In some examples, the seal assembly of the present disclosure can be modified so that the sealing flange of the seal element that biases against the moving shaft is fixed or not rotatable relative to the shaft and the other sealing flange of the seal element is pressed against a housing but allows for the housing to move relative to the sealing flange. This configuration can be understood as being piston mounted in that the sealing flange that contacts the piston or shaft is not rotatable relative to the piston or shaft.

Canted coil springs and ribbon springs, separately, are well known in the spring industry or field. For example, canted coil springs are disclosed in U.S. Pat. No. 5,139,276, the contents of which are expressly incorporated herein by reference. Each canted coil spring, which can have a length configuration with two free ends or a ring configuration in which the two ends are connected, can comprise a plurality of interconnected coils with each coil pre-canted along the same canting direction and along a selected canting angle. When biased by a force applied tangential to the coil axis, the coils can further cant in the same canting direction. This unique characteristic of canted coil springs cannot be found in standard helical extension springs, which only expand or contract.

Helical ribbon springs are readily searchable using the term “ribbon spring” or “helical ribbon spring” using various internet search engines. In an embodiment of the present invention, a combination ribbon spring and canted coil spring located inside the coils of the ribbon spring can be used as a spring assembly and can have the benefit of providing a large contact area between the individual coils of the ribbon spring and the seal element. At extreme temperature conditions, the relatively larger contact areas of the coils of the ribbon spring, which is tape-like, versus typical round wires of a canted coil spring, can minimize embedding or sinking of the coils into the surface of the seal element.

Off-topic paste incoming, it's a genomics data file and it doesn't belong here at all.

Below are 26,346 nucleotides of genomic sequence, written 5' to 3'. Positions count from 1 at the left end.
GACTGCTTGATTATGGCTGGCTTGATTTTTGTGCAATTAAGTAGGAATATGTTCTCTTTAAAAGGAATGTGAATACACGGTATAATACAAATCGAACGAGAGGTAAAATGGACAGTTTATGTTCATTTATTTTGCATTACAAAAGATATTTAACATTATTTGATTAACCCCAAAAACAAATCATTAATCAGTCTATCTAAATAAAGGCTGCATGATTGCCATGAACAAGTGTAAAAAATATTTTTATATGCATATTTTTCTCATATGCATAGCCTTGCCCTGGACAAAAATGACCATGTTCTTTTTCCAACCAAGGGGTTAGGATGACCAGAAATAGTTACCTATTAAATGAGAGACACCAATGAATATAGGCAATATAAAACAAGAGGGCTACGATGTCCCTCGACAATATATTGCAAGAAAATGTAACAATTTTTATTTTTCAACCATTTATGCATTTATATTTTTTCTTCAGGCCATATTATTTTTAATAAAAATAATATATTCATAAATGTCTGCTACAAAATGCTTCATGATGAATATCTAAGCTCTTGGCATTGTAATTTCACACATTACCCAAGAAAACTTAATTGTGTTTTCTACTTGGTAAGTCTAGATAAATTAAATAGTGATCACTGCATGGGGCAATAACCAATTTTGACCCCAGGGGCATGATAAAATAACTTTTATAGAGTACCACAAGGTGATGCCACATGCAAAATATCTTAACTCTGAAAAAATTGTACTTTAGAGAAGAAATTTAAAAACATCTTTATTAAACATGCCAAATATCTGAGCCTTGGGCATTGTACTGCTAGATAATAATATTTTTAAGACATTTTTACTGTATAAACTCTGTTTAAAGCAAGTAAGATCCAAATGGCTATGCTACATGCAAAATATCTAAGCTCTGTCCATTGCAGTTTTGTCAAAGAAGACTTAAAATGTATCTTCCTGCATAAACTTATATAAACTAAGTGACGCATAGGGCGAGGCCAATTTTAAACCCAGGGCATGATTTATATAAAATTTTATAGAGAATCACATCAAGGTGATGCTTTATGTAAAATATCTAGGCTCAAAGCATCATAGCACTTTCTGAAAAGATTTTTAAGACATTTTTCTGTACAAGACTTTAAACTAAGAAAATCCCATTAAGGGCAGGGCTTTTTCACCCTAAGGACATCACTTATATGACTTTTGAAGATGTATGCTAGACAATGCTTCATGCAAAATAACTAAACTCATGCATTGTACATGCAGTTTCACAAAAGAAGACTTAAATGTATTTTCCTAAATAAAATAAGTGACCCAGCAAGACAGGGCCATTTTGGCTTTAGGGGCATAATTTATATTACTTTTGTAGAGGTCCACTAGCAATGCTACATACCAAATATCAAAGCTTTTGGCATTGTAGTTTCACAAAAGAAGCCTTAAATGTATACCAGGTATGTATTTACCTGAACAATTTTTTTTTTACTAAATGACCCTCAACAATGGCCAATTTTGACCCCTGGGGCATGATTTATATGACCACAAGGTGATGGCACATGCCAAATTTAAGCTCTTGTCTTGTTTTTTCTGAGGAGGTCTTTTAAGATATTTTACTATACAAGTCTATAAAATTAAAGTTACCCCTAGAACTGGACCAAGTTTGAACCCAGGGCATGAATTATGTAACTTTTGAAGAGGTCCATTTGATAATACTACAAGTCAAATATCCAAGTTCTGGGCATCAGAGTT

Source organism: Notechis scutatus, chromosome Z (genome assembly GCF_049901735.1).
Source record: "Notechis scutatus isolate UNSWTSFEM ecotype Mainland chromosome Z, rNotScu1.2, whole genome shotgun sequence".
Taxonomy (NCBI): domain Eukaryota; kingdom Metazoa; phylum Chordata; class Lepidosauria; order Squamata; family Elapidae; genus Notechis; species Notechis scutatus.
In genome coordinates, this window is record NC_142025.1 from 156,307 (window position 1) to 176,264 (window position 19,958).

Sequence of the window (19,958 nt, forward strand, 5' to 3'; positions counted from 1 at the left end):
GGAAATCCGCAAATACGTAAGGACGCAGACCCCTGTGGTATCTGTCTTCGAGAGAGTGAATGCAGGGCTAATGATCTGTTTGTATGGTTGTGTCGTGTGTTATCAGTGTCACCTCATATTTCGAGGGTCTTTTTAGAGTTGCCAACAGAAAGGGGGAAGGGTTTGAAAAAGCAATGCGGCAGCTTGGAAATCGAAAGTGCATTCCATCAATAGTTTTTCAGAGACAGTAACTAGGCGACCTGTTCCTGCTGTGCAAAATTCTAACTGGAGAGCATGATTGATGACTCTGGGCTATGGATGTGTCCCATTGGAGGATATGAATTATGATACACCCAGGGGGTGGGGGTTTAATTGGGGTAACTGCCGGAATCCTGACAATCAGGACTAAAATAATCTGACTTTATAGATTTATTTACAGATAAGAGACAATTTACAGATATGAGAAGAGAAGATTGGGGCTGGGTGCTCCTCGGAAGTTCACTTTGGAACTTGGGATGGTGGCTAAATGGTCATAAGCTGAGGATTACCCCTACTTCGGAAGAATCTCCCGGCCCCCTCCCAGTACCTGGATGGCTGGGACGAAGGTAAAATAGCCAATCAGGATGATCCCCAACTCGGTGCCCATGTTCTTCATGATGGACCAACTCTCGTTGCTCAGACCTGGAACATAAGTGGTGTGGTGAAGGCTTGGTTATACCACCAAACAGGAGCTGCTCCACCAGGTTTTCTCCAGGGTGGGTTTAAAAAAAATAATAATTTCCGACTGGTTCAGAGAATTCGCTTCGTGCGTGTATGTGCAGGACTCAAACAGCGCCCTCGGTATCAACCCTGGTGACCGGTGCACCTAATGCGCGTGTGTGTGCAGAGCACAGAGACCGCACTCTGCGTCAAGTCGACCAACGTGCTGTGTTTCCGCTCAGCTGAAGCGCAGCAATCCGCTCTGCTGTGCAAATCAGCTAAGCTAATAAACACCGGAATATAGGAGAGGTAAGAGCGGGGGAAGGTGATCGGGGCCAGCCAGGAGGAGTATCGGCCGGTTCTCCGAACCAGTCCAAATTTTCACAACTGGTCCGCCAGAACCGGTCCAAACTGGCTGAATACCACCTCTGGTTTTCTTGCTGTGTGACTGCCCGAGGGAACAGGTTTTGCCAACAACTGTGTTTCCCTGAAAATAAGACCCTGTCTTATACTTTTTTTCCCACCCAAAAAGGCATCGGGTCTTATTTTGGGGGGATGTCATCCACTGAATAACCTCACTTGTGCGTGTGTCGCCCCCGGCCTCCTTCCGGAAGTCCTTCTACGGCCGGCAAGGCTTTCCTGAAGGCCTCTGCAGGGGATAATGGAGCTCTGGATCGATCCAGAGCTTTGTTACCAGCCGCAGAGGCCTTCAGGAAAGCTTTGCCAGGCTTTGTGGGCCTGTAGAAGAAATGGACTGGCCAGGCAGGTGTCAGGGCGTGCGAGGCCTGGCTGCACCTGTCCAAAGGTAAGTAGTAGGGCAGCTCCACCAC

A V-spring in a ring or garter configuration can be used with the present seal assemblies. The V-spring ring, also sometimes referred to as a C-spring, can be located between a first structure section and a second structure section. The first structure section and the second structure section can represent any of the structures described elsewhere herein that are biased by the same loading spring. The loading spring of the present embodiment, such as the V-spring of the present embodiment, can be used as the first loading spring, the second loading spring, or both the first and the second loading springs.

Thus, as an example, the first structure section can be the support ring, the V-spring can be the first loading spring, and the second structure section can be the inside sealing flange. If the V-spring is the second loading spring, then the first structure section can be the outside sealing flange and the second structure section can be the support ring, and more particularly the bottom wall of the groove of the support ring.

A ribbon can be used as a loading spring of the present invention in a ring or garter configuration. The ribbon spring is shown located between a first structure section and a second structure section. The first structure section and the second structure section can represent any of the structures described elsewhere herein that are biased by the same loading spring. The loading spring of the present embodiment may be used in similar manners as described above or elsewhere.

A spring assembly having coils of a canted coil spring can be located inside ribbon coils of a ribbon spring in a ring or garter configuration of a spring assembly. The combination spring assembly is shown located between a first structure section and a second structure section. The first structure section and the second structure section can represent any of the structures described elsewhere herein that are biased by the same loading spring. The loading spring of the present embodiment, such as the combination spring assembly of the present embodiment, may be used in similar manners as described above or elsewhere.